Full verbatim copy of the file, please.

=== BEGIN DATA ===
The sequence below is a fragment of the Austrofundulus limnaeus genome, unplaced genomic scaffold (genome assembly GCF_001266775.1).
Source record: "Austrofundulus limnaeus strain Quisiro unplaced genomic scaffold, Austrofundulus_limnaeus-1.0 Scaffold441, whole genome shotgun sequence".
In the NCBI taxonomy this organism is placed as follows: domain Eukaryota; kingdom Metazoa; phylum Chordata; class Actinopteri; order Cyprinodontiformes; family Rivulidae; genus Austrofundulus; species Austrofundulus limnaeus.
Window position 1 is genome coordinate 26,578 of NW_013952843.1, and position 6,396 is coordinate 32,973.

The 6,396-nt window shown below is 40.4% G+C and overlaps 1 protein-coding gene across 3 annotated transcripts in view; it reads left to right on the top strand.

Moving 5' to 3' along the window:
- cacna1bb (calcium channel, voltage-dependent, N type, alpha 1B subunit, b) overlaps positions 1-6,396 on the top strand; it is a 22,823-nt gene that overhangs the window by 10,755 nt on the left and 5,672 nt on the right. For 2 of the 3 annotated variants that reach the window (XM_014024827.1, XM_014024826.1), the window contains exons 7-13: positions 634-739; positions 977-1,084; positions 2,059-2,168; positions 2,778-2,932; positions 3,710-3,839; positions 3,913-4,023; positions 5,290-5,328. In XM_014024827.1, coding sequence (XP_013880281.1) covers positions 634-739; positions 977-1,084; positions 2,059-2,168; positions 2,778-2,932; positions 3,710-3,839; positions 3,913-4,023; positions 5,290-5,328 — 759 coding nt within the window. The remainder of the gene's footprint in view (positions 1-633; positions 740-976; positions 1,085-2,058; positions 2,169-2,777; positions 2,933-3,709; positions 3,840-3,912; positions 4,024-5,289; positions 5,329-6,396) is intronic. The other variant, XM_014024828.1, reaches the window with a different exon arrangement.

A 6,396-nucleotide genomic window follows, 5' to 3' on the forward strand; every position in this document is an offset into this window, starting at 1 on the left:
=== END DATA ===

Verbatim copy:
The sequence below is a fragment of the Austrofundulus limnaeus genome, unplaced genomic scaffold (genome assembly GCF_001266775.1).
Source record: "Austrofundulus limnaeus strain Quisiro unplaced genomic scaffold, Austrofundulus_limnaeus-1.0 Scaffold441, whole genome shotgun sequence".
In the NCBI taxonomy this organism is placed as follows: domain Eukaryota; kingdom Metazoa; phylum Chordata; class Actinopteri; order Cyprinodontiformes; family Rivulidae; genus Austrofundulus; species Austrofundulus limnaeus.
Window position 1 is genome coordinate 26,578 of NW_013952843.1, and position 6,396 is coordinate 32,973.

The 6,396-nt window shown below is 40.4% G+C and overlaps 1 protein-coding gene across 3 annotated transcripts in view; it reads left to right on the top strand.

Moving 5' to 3' along the window:
- cacna1bb (calcium channel, voltage-dependent, N type, alpha 1B subunit, b) overlaps positions 1-6,396 on the top strand; it is a 22,823-nt gene that overhangs the window by 10,755 nt on the left and 5,672 nt on the right. For 2 of the 3 annotated variants that reach the window (XM_014024827.1, XM_014024826.1), the window contains exons 7-13: positions 634-739; positions 977-1,084; positions 2,059-2,168; positions 2,778-2,932; positions 3,710-3,839; positions 3,913-4,023; positions 5,290-5,328. In XM_014024827.1, coding sequence (XP_013880281.1) covers positions 634-739; positions 977-1,084; positions 2,059-2,168; positions 2,778-2,932; positions 3,710-3,839; positions 3,913-4,023; positions 5,290-5,328 — 759 coding nt within the window. The remainder of the gene's footprint in view (positions 1-633; positions 740-976; positions 1,085-2,058; positions 2,169-2,777; positions 2,933-3,709; positions 3,840-3,912; positions 4,024-5,289; positions 5,329-6,396) is intronic. The other variant, XM_014024828.1, reaches the window with a different exon arrangement.

A 6,396-nucleotide genomic window follows, 5' to 3' on the forward strand; every position in this document is an offset into this window, starting at 1 on the left: